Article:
Babi is a speculative connected device meant to hold a mirror to how we value our personal data. We already let Amazon and Google mine our daily lives for profit through Alexa and Google Home. How might things be different when an artificial general intelligence is running the show?
The year is 2118.
A few decades ago, an artificial superintelligence named "GovIntel" wrested power from the human elite and assumed the role of benevolent dictator. Now, GovIntel doles out social services, allots food and shelter, assigns roles and responsibilities, and generally keeps the trains running. Every household gets a fair allotment in exchange for chipping in with their neighborhood chores.
But some people still doubt GovIntel’s ability to fully understand the human experience. To allay these concerns, GovIntel developed babi. Babi is an anthropomorphic robot that lives in a family's home, observes their daily interactions, and builds a more detailed model of their unique wants and needs. Babi reports these insights back to GovIntel, enabling it to better tailor the services it provides to the host family.
Adopting a babi is far from mandatory, but families that express discomfort with GovIntel's role are encouraged to give it a try. And to encourage their full interaction with babi, the robot simulates all of the emotional and learning processes of a human newborn — besides eating. If properly incorporated into the family's space and dialogue, babi will learn to speak in full sentences within a year.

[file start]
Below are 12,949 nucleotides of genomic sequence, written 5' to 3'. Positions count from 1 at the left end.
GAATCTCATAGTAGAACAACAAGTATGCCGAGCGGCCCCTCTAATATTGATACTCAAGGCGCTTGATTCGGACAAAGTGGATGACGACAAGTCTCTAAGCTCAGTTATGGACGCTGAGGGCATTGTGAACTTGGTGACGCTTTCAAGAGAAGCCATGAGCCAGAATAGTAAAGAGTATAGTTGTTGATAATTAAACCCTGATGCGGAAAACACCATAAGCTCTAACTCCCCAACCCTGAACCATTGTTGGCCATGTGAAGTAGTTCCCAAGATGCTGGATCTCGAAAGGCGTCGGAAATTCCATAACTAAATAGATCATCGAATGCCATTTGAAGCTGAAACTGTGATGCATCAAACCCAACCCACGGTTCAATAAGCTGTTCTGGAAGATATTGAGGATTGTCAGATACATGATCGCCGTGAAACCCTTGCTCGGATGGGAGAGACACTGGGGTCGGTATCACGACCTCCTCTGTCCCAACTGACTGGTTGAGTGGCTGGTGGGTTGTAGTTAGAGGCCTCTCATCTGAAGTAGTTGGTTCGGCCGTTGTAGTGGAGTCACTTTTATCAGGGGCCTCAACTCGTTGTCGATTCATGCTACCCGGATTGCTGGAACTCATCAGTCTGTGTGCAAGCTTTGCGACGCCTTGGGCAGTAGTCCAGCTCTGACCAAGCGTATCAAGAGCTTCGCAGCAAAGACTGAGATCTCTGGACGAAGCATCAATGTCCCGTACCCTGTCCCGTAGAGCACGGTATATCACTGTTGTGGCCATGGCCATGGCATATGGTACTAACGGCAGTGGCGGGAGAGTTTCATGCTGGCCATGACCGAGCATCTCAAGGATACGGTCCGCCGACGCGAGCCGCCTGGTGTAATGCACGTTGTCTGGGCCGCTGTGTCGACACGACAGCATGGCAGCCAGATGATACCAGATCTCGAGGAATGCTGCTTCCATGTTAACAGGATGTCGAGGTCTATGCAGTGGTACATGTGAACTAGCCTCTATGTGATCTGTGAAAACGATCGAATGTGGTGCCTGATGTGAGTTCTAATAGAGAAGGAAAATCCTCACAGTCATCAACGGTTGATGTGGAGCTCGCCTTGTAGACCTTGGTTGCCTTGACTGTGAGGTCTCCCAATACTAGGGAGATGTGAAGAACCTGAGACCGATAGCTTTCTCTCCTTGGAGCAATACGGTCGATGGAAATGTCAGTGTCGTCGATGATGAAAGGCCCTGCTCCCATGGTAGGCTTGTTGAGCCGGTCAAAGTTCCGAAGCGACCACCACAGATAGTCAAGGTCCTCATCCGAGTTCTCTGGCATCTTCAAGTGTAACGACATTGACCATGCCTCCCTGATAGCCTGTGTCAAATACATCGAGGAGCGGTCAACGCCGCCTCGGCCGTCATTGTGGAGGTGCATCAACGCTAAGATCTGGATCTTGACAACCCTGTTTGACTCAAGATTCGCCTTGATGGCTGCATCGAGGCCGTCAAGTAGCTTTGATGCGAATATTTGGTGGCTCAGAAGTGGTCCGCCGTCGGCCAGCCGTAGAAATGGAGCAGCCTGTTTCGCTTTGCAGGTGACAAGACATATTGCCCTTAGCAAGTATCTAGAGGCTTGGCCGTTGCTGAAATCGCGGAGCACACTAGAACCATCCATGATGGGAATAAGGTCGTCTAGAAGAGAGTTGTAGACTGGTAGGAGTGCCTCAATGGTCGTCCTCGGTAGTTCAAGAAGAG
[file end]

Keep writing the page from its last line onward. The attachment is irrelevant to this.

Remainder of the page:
After that, the families are free to send their babi back, its model completed. But if they've grown attached...they're welcome to keep it.
Most people wouldn't let a a company put their picture on a billboard in Times Square without expecting some form of compensation. So why are we so indifferent to the fact that companies are building empires off the backs of our personal data?
Companies like Google, Facebook and Amazon offer us services like email, social networking and voice assistants for little or no financial cost. In exchange, But each of these services has a secondary purpose, invisible to the user but of chief importance to the company: Data collection.
Today's tech heavyweights have repositioned themselves as AI companies, and customer data is the fuel that makes them go. But while most people are vaguely aware that their messages, searches, and purchases are all logged and recorded, what these companies do with that data remains a black box.
But wouldn't it be great if we got some sense of feedback on how our data ingestion process is going? Let alone some share of the spoils...
Babi was conceived as a speculative object in the very early phases of my thesis exploration, and was borne of an interrogation of existing relationships with AI.